On Wednesday, June 16, Gov. Kim Reynolds signed Senate File 619 into law which broadly touted a shift in mental health and disability services funding, as well as a variety of tax relief items. There in a bulleted list, from a state press release, along with dropping the tax rate from 8.53% to 6.5% and phasing out a state inheritance tax over four years, was a "sales tax exemption" for Iowa food banks.
Following the signing, the Food Bank of Siouxland celebrated on Facebook and said that the legislation would allow food banks and their partners to distribute an additional one million meals in the state. "The food banks serving Iowa have been pursuing this legislation for the past ten years, and we here at the Food Bank of Siouxland couldn't be more excited," the post read.
As for North Iowa food banks and pantries, the extent to which the new legislation will directly improve things isn't so clear.
"We’re already a nonprofit. So we already don’t get taxed but for other pantries I totally see it being a huge benefit," Worth County Community Pantry Director Angela Wright said. "(It's) a benefit for pantries that need to purchase things outside of the state."
Bonnie Nyhus, who serves as the board president for the Neighborhood Food Bank in Forest City, similarly pointed to the purchase of non-food items as the realm where the exemption could be beneficial to organizations such as hers.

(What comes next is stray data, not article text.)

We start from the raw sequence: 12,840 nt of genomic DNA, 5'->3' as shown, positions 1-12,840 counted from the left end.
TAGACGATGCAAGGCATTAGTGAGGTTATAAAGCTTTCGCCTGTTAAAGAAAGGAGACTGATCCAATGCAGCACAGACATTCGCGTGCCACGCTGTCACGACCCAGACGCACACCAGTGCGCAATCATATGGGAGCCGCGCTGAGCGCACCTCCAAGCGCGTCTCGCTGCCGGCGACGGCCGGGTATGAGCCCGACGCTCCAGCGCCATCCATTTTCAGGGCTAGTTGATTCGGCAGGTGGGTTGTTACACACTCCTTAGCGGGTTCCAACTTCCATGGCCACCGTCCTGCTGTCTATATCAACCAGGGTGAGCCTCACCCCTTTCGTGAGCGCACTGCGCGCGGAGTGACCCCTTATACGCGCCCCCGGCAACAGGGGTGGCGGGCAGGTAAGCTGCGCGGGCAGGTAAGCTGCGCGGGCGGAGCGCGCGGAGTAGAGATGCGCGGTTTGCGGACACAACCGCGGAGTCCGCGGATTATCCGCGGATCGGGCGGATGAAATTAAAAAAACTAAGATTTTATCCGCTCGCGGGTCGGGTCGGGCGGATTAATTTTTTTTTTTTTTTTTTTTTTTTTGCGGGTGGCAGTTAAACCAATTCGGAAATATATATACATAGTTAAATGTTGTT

"It will be a help, yes, because we do buy things like cleaning supplies," she said. Though Nyhus then pointed out that about half of the items her organization receives come through donations, so sales tax wouldn't be a concern in the first place.
"I don’t even know if we pay any sales tax because most of the food we get comes from the state," he said. Ricke then added, "When we buy groceries out here, if we pay sales tax we pay a sales tax. But on food there isn’t often a tax."
That lines up with the doubt expressed by Ozzie Ohl who does work with Hawkeye Harvest Food Bank in Mason City.
"Probably won't have much impact on local and area food banks because we don't pay sales tax because of our non profit status," he wrote in an email. The way Ohl said he sees it: The legislation is for the Food Bank of Iowa and NE Iowa Food Bank and other distribution centers.
Pastor Debra Lincoln, who spent years helping run the Messiah Food Pantry in Charles City, expressed some of the greatest skepticism about the new legislation regarding tax exemptions.
"(It's) not a big punch, not a big financial help for the pantries," she said. "I think what happens is the people on the upper levels don’t get what’s going on down here."
To that point, Lincoln said that the pantry already is exempted from paying taxes on items it purchases because of its nonprofit status. "Even when we’ve bought refrigerators, we don’t pay taxes," Lincoln said.
One thing that food pantry workers, to a person, did say would be an unmitigated benefit for them, as assistance needs at some locations haven't dropped before pre-COVID levels, is for people to donate what they could.
"We could always use monetary donations," Nyhus said. "That (way) we can buy what we’re in need of."
Jared McNett covers local government for the Globe Gazette. You can reach him at Jared.McNett@globegazette.com or by phone at 641-421-0527. Follow Jared on Twitter at @TwoHeadedBoy98.